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Friday, 18 August 2017

Footsteps in Sound: Volume 3 (stage 5 & 6)

The Ridgeway: Stage 5
Baron Wantage Memorial to Near Liddington Castle
or This Is What It's All About!
August 2017

Over the course of the last 55 miles I'd experienced a nagging sense that the Ridgeway was just passing me by. The stages weren't particularly demanding and the historical wonders had been few and far between. Compared to Hadrian's Wall, Wainwright's Coast to Coast or the West Highland Way, the Ridgeway had been quiet too. I wasn't having a bad time, far from it, but I was still a little disappointed. However, I woke up with high hopes for stage 5 because the guidebook had promised hill forts, chalk horses and ancient barrows.  

The day started well. Just a few miles in I reached Segsbury Camp, an Iron Age hill fort, where I got a chance to see some ancient history and chat to fellow Ridgewayers. As you'd expect, not much remains of the fort now, except the impressive earth works, but you can still get an impression of the size and antiquity of this place. It's amazing to think that this structure was excavated and constructed using antlers, animal bones and wicker baskets and it's still here today.  

Wayland Smithy Long Barrow
By 1pm, I'd reached the Ridgeway's most famous site, the Uffington Horse (is it actually a horse? I'm not sure). The site was closed to the public due to the inclement weather (doh!), so it was impossible to get a good view from the overlooking hill. However, I still got to see The Manger and Dragon's Hill below (the latter is where St George is reputed to have slayed a dragon!). Feeling a tad disappointed, I marched on.  

Just a short walk away was Wayland's Smithy, a buriel chamber named after the Saxon God of Smiths. For my money, this was the highlight of the trip so far. It was impossible not to be impressed with the architecture and engineering of this historical relic. There was an air of mystery about the place too. local legend has it that Wayland, for a small charge, will shoe a horse if left here overnight.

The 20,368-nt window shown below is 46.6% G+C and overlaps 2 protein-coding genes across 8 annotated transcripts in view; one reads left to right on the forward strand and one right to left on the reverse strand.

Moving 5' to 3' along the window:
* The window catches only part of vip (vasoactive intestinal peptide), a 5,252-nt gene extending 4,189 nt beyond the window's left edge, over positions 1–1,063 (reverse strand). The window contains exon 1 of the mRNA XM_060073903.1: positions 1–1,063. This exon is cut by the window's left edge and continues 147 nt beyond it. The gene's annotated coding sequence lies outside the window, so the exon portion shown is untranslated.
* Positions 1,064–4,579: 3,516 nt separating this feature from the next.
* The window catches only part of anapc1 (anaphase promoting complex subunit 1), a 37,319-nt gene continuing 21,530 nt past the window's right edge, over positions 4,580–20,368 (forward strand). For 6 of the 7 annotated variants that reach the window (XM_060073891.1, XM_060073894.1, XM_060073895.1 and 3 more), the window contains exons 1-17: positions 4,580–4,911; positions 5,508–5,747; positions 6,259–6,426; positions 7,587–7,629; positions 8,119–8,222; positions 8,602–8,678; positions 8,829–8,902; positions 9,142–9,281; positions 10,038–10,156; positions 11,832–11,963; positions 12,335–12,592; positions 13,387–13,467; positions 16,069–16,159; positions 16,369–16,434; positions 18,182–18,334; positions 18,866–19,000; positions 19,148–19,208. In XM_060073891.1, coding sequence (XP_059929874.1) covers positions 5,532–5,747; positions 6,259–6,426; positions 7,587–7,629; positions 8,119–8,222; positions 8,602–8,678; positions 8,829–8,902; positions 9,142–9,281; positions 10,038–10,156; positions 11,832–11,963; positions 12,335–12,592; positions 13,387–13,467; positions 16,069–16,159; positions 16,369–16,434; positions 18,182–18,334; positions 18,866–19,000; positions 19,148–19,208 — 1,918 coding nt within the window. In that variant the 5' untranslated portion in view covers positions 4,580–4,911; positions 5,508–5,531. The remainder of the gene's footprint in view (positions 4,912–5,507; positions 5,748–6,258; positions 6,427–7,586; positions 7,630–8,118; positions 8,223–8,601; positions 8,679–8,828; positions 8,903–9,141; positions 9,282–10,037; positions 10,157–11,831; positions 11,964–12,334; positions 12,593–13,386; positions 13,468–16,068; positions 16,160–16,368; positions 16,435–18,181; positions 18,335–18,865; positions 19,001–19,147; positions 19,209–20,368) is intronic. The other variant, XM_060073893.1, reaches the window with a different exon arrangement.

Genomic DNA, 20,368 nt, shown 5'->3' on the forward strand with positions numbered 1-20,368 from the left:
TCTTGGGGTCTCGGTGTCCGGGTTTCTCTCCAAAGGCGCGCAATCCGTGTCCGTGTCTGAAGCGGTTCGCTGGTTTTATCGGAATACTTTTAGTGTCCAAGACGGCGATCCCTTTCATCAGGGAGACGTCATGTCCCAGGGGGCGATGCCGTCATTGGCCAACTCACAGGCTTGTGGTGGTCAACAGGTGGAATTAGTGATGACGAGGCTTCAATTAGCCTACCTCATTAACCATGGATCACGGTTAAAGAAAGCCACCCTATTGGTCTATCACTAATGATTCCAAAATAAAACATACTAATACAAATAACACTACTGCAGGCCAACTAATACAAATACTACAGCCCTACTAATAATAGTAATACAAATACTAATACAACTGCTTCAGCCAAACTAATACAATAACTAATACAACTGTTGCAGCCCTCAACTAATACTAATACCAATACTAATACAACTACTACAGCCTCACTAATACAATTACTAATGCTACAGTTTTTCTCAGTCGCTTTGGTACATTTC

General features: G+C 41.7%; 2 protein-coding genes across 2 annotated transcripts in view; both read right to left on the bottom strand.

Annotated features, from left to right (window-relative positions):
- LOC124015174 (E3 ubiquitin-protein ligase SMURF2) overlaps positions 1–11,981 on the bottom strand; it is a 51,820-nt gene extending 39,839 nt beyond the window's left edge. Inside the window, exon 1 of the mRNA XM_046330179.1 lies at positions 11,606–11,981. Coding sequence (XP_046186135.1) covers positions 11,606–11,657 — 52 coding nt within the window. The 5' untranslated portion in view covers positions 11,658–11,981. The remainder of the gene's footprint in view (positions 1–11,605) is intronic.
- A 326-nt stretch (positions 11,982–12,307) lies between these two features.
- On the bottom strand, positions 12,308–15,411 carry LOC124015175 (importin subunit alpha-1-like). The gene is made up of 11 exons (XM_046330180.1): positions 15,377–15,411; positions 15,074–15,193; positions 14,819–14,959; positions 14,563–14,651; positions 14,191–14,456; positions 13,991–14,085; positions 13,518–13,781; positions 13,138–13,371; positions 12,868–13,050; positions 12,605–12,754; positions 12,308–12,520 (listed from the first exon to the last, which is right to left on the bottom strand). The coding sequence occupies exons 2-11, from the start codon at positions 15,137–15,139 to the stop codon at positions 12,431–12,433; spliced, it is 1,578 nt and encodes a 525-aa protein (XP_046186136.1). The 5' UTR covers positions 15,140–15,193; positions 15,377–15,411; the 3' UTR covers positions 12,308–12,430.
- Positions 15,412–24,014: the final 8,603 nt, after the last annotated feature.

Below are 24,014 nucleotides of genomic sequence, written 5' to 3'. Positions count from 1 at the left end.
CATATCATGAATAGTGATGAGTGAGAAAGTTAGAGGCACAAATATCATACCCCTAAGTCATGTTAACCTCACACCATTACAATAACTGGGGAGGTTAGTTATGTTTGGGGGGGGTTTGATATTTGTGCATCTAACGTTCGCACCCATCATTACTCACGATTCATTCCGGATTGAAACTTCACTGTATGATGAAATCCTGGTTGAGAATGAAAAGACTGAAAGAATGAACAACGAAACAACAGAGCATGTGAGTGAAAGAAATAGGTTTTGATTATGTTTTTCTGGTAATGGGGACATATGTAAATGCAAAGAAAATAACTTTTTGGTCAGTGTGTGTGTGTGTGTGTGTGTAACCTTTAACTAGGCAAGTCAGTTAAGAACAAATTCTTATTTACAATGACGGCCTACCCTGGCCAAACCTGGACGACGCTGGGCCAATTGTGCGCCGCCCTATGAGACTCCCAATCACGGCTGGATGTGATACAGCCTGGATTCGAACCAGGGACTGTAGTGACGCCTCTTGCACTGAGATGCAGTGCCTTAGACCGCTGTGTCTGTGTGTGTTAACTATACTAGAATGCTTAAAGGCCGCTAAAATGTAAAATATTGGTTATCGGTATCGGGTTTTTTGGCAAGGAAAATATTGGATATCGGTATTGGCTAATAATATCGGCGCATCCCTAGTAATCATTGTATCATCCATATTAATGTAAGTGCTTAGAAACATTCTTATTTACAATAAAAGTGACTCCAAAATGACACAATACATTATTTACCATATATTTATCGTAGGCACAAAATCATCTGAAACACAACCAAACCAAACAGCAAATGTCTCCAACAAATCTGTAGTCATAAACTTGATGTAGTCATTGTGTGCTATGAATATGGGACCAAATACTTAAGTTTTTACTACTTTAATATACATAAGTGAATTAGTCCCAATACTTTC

Wayland Smithy
For the next hour or so I plodded along a very quiet path, passing signs of ancient agriculture every bit as impressive as Mediterranean hill terraces. I crossed the M4 around 4pm and rendezvoused with Kathy and the kids. What an amazing day! This is what it's all about. 

Hackpen White Horse

The Ridgeway: Stage 6
Near Liddington Castle to the Sanctuary at Overton Hill
or Up On The Downs
August 2017

The first order of the day was a lie-in. I'd had some early starts this week but I could afford a leisurely breakfast as I only had a short drive to the start of today's walk. 

Near Liddington Castle
I was back on the Ridgeway by 10am experiencing the best hiking has to offer, glorious countryside and warm sunny weather. Within minutes I'd passed Liddington Castle, which is believed by some to be the site of Mount Badon and the location of King Arthur's famous victory over the Saxons. However, there's bugger all archaeological evidence to back up this claim.

Soon after I reached Barbury castle. Unlike the other Iron Age hill forts on the Ridgeway, the path cuts straight through the castle's impressive grounds. Originally, this fort was used as a refuge, a place where people and their livestock could retreat in times of trouble, now it's a popular tourist destination.  On a more interesting note, it was here I realised I'd forgotten my lunch (doh!), thankfully there was an ice cream van on hand for some light refreshment!

Later that afternoon, walking on very tired legs, I began my final push to West Kennett. The Hackpen White Horse and Berwick Bassett Dew Pond provided interesting diversions during an otherwise arduous slog to Overton Hill. By 4:00pm I'd reached my goal and completed the 87 miles of the Ridgeway. 

Rather than end my walk in the scruffy car park, I crossed the A4 to the aptly named Sanctuary, a small enclosure containing the site of a 4,500 year old temple. I couldn't think of a more fitting place to end my walk. 

Thank you for reading x

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